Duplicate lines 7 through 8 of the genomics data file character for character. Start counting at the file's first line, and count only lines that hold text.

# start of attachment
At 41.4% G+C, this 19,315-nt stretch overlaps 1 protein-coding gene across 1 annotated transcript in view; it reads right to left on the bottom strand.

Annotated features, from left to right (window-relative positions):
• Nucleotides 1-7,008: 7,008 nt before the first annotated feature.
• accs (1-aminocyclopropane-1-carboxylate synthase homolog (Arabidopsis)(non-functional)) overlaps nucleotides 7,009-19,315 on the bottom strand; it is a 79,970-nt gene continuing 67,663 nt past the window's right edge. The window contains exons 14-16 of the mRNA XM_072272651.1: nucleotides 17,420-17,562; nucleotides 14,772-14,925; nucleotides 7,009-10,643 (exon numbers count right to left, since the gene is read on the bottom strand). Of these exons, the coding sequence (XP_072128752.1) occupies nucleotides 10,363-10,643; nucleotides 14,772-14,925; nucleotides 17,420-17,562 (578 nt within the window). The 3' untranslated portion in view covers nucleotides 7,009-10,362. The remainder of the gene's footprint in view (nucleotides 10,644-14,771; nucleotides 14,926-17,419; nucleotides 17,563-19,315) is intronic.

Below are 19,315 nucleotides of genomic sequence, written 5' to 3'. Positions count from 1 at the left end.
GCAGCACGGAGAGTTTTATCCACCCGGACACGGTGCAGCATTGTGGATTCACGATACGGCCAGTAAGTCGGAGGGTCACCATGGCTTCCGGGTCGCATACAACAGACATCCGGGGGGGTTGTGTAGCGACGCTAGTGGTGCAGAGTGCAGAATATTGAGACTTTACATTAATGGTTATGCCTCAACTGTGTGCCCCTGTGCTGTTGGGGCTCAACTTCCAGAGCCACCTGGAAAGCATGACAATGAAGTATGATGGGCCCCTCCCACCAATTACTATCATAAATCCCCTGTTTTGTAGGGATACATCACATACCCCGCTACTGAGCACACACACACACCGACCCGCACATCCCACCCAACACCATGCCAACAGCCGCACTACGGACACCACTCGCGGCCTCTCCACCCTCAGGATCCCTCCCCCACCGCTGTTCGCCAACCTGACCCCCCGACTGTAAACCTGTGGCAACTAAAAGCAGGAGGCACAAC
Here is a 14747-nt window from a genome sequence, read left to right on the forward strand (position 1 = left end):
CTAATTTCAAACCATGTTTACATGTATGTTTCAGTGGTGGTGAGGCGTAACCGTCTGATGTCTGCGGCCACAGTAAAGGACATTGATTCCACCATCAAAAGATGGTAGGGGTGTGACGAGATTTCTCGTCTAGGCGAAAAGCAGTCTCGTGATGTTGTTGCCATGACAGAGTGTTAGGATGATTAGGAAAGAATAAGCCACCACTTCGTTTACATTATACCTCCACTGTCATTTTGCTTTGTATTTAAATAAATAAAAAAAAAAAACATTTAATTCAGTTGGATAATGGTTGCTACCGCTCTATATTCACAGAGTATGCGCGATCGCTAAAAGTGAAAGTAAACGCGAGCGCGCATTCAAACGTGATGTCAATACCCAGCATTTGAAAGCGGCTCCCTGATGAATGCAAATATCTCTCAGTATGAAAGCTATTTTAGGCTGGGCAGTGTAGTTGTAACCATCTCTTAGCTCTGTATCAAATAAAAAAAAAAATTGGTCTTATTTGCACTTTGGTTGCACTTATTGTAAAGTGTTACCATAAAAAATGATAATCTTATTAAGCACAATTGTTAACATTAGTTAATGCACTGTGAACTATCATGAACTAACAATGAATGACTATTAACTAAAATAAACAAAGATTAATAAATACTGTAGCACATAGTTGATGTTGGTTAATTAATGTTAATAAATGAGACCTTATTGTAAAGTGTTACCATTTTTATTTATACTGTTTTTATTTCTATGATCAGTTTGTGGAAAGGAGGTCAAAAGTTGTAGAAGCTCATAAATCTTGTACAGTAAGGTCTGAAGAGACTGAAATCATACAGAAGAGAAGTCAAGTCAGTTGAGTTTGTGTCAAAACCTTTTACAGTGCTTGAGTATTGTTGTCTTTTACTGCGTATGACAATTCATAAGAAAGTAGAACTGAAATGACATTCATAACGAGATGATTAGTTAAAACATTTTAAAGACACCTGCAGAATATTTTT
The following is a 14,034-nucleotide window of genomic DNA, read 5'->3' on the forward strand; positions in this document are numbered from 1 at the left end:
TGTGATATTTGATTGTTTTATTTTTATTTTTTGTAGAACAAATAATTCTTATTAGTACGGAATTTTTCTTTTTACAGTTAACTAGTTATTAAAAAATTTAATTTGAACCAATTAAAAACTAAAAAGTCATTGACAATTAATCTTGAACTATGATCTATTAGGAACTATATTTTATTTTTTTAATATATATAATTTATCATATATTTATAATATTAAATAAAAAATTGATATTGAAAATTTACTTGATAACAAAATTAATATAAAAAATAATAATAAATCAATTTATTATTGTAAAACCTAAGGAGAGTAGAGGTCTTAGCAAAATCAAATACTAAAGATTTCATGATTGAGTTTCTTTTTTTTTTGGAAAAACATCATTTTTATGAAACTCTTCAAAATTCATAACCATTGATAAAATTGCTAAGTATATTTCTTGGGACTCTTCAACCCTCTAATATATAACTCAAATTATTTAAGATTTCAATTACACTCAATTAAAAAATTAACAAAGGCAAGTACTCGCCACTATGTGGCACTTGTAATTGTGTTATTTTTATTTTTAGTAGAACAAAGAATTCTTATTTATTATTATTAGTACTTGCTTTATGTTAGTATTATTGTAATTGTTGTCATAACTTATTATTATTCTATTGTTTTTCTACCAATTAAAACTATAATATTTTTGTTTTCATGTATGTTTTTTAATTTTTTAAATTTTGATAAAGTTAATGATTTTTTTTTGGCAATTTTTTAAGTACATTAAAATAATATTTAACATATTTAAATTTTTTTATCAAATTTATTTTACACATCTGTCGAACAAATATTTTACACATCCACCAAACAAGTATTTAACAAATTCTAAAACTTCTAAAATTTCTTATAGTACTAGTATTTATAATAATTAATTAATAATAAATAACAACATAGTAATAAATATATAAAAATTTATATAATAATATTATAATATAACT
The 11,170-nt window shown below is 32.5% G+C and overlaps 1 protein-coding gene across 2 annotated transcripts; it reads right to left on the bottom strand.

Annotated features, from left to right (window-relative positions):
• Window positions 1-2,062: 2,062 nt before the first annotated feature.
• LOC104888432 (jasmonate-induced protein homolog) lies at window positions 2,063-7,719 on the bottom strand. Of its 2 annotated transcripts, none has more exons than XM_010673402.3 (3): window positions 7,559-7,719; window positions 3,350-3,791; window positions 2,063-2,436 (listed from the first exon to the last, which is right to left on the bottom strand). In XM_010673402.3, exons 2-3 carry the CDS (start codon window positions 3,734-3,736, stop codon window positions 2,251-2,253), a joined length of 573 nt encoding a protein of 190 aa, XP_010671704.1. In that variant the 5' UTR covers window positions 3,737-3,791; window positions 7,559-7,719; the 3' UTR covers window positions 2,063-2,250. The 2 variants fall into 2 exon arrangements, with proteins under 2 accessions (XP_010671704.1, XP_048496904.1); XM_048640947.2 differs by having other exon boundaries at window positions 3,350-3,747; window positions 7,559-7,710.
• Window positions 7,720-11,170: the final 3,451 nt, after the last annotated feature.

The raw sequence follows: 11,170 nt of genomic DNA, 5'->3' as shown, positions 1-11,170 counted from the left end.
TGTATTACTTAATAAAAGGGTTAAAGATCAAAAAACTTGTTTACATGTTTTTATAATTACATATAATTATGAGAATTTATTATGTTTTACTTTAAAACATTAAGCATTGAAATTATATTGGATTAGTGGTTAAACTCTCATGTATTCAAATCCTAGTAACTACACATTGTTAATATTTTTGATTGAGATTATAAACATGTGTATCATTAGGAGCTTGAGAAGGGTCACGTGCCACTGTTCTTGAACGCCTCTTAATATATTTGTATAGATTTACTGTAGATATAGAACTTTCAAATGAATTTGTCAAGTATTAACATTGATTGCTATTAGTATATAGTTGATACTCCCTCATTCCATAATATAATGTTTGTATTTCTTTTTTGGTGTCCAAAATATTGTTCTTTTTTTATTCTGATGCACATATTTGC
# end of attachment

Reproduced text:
Here is a 14747-nt window from a genome sequence, read left to right on the forward strand (position 1 = left end):
CTAATTTCAAACCATGTTTACATGTATGTTTCAGTGGTGGTGAGGCGTAACCGTCTGATGTCTGCGGCCACAGTAAAGGACATTGATTCCACCATCAAAAGATGGTAGGGGTGTGACGAGATTTCTCGTCTAGGCGAAAAGCAGTCTCGTGATGTTGTTGCCATGACAGAGTGTTAGGATGATTAGGAAAGAATAAGCCACCACTTCGTTTACATTATACCTCCACTGTCATTTTGCTTTGTATTTAAATAAATAAAAAAAAAAAACATTTAATTCAGTTGGATAATGGTTGCTACCGCTCTATATTCACAGAGTATGCGCGATCGCTAAAAGTGAAAGTAAACGCGAGCGCGCATTCAAACGTGATGTCAATACCCAGCATTTGAAAGCGGCTCCCTGATGAATGCAAATATCTCTCAGTATGAAAGCTATTTTAGGCTGGGCAGTGTAGTTGTAACCATCTCTTAGCTCTGTATCAAATAAAAAAAAAAATTGGTCTTATTTGCACTTTGGTTGCACTTATTGTAAAGTGTTACCATAAAAAATGATAATCTTATTAAGCACAATTGTTAACATTAGTTAATGCACTGTGAACTATCATGAACTAACAATGAATGACTATTAACTAAAATAAACAAAGATTAATAAATACTGTAGCACATAGTTGATGTTGGTTAATTAATGTTAATAAATGAGACCTTATTGTAAAGTGTTACCATTTTTATTTATACTGTTTTTATTTCTATGATCAGTTTGTGGAAAGGAGGTCAAAAGTTGTAGAAGCTCATAAATCTTGTACAGTAAGGTCTGAAGAGACTGAAATCATACAGAAGAGAAGTCAAGTCAGTTGAGTTTGTGTCAAAACCTTTTACAGTGCTTGAGTATTGTTGTCTTTTACTGCGTATGACAATTCATAAGAAAGTAGAACTGAAATGACATTCATAACGAGATGATTAGTTAAAACATTTTAAAGACACCTGCAGAATATTTTT